“Sometimes it’s almost impossible to get people to work together,” said Councilman Bruce Henderson.

Johnson said getting all municipal, private and public stakeholders to agree is difficult, and to agree on money issues even more difficult.

“That should not be the death of a project,” he said.

The county began collecting a hospitality tax in 2007 charging 2 percent on food and drink in unincorporated areas. Through the most recent budget year, 35 percent of all money collected remained has not been allocated.

“Our goal is if we’re going to collect tax money,” Johnson said, “let’s spend tax money.”

‘Money to be had’

Hospitality tax totals about $1.8 million annually. Before the $1 million water park allocation, the county had a fund balance of $5.06 million. Council has the ability to bond up to $10 million.

“We can issue bonds,” Johnson said. “We can build these things.”

Recreation facilities are top priority for hospitality tax money set by Council. Money must be spent on tourism-generating projects. Johnson said it’s fine if a project like the Lake Wylie water park or Fort Mill fields serves residents, but the deciding factor for hospitality tax funding needs more.

“If people there use it Monday through Thursday that’s great,” he said. “Friday through Sunday it is a tourism-generating machine, and hopefully some during the week.”

Former councilman and current advisory group member Tom Smith, a long-time supporter of the Crowders Creek park, said the contribution to hospitality tax collection through local restaurants can’t be the only consideration.

“We would never finance anything,” he said.

Smith understands the need for a tourism aspect, but said league or other local play at facilities shouldn’t be discounted. If a facility is full when large tournaments aren’t being held, people are still eating in local restaurants.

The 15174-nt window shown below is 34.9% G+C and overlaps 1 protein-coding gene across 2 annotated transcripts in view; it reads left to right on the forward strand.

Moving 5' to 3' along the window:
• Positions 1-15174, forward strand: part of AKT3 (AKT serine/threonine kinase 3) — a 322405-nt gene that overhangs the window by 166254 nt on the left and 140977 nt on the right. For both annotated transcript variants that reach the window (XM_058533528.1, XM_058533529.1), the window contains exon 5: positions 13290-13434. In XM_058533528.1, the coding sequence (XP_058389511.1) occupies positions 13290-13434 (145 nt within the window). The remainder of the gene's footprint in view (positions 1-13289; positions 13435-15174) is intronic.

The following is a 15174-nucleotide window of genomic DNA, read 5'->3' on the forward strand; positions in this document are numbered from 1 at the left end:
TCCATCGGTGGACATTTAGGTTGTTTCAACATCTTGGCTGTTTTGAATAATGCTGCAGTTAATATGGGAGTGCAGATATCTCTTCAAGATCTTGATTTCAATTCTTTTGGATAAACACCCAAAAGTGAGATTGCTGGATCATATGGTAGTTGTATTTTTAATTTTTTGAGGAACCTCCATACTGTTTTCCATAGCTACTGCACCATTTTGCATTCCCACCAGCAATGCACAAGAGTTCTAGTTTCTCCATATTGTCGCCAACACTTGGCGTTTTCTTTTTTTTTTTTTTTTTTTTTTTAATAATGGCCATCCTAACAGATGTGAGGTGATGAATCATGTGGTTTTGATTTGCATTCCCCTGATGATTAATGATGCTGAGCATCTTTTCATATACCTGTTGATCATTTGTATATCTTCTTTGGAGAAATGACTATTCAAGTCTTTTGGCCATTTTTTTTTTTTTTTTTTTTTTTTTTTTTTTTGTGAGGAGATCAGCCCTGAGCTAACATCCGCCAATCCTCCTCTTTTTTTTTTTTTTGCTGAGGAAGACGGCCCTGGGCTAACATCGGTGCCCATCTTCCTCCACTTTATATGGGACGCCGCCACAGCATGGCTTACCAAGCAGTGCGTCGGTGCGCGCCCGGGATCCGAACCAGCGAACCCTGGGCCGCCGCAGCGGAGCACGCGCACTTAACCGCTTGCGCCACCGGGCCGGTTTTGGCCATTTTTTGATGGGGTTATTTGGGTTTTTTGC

“That’s who’s paying the hospitality tax,” Smith said. “It’s us.”

While the advisory group works out details for how projects should apply and be scored, members expect opportunities to refine the process, especially now as the water park plan moves forward.

“Everybody who wants money now is going to realize there is money to be had,” Johnson said. “You’re about to get a lot more applications.”

John Marks •  803-831-8166

Learn more:

The York County hospitality tax advisory committee has 11 funding requests to consider by next month, all for marketing or promotions of events. They include:

▪ $300,000 for a BMX Supercross event in Rock Hill, through the Rock Hill-York County Convention & Visitors Bureau

▪ $50,000 for the Arts Council of York County

▪ $44,266 for the Culture and Heritage Museums

▪ $25,000 for the South Carolina Strawberry Festival in Fort Mill

▪ $25,000 for the Come-See-Me Festival in Rock Hill

▪ $25,000 for the Olde English District

▪ $20,000 for Christmasville in Rock Hill

▪ $17,000 for the Old Town Amphitheater in Rock Hill

▪ $10,288 for Summerfest in York

▪ $8,000 for NarroWay Productions in Fort Mill

▪ $7,000 for the Ag+Art Tour through Clemson University